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School board in Jefferson County debates taking in transfers

August 25, 2003|by DAVE McMILLION

charlestown@herald-mail.com

CHARLES TOWN, W.Va. - Talk of adding even a small number of students to the crowded Jefferson County school system is enough to spark a debate.

Last Tuesday, schools Superintendent R. Steven Nichols presented the Jefferson County Board of Education with a proposal to allow 18 students from Berkeley County to attend school in Jefferson County.

Although Nichols said he was aware of the overcrowding facing all of the county's schools, he said he also believed it was important to provide continuity in students' education.

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Most of the 18 students asking for permission to attend Jefferson County schools already were enrolled in the school system, school officials said.

Board of Education President Lori Stilley expressed concern about the request, especially since the school system had to purchase eight portable classrooms to make sure there is enough space for students this year.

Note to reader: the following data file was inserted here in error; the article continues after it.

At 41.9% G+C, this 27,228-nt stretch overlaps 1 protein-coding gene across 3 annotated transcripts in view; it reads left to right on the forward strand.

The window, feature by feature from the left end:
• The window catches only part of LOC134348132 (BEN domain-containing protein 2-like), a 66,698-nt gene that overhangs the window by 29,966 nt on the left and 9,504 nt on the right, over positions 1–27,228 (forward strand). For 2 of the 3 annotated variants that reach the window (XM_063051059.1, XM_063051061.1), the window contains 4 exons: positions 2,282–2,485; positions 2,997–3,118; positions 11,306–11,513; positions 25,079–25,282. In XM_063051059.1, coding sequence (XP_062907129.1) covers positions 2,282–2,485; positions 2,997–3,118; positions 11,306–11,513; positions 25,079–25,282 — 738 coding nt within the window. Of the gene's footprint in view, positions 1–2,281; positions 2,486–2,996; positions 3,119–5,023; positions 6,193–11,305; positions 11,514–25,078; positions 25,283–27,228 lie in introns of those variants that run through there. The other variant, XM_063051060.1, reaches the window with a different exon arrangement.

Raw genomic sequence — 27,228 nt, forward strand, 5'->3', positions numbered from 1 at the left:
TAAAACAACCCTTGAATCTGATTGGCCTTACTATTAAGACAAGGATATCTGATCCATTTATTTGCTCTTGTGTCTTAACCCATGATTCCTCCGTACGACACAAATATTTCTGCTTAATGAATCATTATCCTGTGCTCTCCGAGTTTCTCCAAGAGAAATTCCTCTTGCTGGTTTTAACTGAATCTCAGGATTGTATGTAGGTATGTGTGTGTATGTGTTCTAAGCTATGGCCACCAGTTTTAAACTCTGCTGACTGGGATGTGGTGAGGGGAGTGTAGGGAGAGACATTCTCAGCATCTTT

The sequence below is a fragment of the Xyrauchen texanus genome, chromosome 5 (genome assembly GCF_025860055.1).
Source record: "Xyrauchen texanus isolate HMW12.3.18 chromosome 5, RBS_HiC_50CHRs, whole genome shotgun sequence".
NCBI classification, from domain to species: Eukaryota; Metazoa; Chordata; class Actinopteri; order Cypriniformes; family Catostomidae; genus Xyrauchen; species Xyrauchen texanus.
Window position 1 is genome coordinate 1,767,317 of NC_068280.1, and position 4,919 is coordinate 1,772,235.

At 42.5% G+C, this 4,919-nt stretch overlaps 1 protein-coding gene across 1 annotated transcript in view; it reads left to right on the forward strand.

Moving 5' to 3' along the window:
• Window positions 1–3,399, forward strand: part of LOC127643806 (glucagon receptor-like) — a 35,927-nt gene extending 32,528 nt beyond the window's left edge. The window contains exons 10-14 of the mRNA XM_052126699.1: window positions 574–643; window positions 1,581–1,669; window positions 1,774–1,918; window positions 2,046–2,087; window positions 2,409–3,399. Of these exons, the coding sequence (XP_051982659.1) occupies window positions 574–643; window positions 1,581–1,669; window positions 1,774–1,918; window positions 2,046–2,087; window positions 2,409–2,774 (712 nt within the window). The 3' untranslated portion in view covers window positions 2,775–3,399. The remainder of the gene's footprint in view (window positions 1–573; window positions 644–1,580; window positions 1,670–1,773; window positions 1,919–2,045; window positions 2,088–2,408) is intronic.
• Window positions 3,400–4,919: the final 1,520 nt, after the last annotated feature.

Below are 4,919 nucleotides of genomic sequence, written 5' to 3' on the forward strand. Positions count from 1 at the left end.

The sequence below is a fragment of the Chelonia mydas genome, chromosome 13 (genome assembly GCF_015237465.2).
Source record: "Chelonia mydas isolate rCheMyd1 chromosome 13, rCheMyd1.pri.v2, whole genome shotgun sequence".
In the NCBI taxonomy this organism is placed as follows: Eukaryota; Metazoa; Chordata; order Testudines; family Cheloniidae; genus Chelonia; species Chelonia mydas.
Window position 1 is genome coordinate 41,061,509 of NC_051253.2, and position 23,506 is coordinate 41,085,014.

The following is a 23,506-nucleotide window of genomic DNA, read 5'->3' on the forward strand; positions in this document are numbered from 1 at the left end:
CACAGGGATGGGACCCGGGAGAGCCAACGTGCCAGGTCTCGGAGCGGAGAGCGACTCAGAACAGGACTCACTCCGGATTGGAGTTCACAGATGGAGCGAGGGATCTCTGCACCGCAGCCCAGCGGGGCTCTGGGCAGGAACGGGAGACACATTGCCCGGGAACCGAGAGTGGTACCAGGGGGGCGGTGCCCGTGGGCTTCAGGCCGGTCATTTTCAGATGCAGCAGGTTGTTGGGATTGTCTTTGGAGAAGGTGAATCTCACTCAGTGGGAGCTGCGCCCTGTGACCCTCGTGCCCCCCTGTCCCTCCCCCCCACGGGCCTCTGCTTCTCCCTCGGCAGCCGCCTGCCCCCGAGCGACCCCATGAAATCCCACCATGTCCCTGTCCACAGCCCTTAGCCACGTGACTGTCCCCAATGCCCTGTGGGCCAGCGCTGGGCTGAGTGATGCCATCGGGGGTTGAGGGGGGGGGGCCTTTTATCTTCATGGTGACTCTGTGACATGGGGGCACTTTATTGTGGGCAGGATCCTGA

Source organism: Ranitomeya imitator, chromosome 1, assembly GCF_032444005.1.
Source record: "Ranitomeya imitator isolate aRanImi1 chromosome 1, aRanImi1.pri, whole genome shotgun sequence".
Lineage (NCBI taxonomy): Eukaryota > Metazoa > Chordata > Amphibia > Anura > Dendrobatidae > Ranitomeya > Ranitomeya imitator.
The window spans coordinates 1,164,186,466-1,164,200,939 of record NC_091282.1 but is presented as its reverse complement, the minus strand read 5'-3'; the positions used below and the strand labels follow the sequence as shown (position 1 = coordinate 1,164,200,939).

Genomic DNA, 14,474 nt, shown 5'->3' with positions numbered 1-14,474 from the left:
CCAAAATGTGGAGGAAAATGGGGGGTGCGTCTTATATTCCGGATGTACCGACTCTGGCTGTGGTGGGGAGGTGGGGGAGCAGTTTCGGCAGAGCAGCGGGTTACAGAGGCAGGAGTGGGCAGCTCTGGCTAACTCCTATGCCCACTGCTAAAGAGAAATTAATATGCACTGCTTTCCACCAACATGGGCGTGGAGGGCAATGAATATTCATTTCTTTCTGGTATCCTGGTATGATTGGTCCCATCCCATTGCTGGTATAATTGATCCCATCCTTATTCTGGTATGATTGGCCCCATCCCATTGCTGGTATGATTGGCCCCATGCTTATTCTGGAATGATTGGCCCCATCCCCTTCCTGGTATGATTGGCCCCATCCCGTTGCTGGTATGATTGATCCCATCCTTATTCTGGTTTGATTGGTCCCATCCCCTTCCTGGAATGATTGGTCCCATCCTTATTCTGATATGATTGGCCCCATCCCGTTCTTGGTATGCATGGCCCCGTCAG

"We don't want to keep putting in trailers and adding kids to trailers," Stilley said in a telephone interview the next day.

The transfer request was approved by a 3-2 vote. Board members Doris Cline, Paul Manzuk and Cheryl Huff voted for the transfers, and Stilley and Delores Milstead voted against it.

Manzuk said to keep in mind that the 18 students will be spread out in the school system. Cline said Berkeley County is crowded, too, but its schools teach some kids from Jefferson County.

Stilley said most people do not realize the extra amount of work that is placed on a teacher when one or two more students are added to a classroom.

Nichols said he realizes the students were being placed in a tight school system.

"When we do this, we're talking about sticking them in. This is forcing them in," said Nichols, adding that Jefferson County Schools could be getting about 250 additional students this year.

School officials said they were not sure what schools the 18 students will be attending.

Every school in the county is overcrowded, school officials have said, and there has been concern for some time about how to handle an expected increase in student population in coming years.

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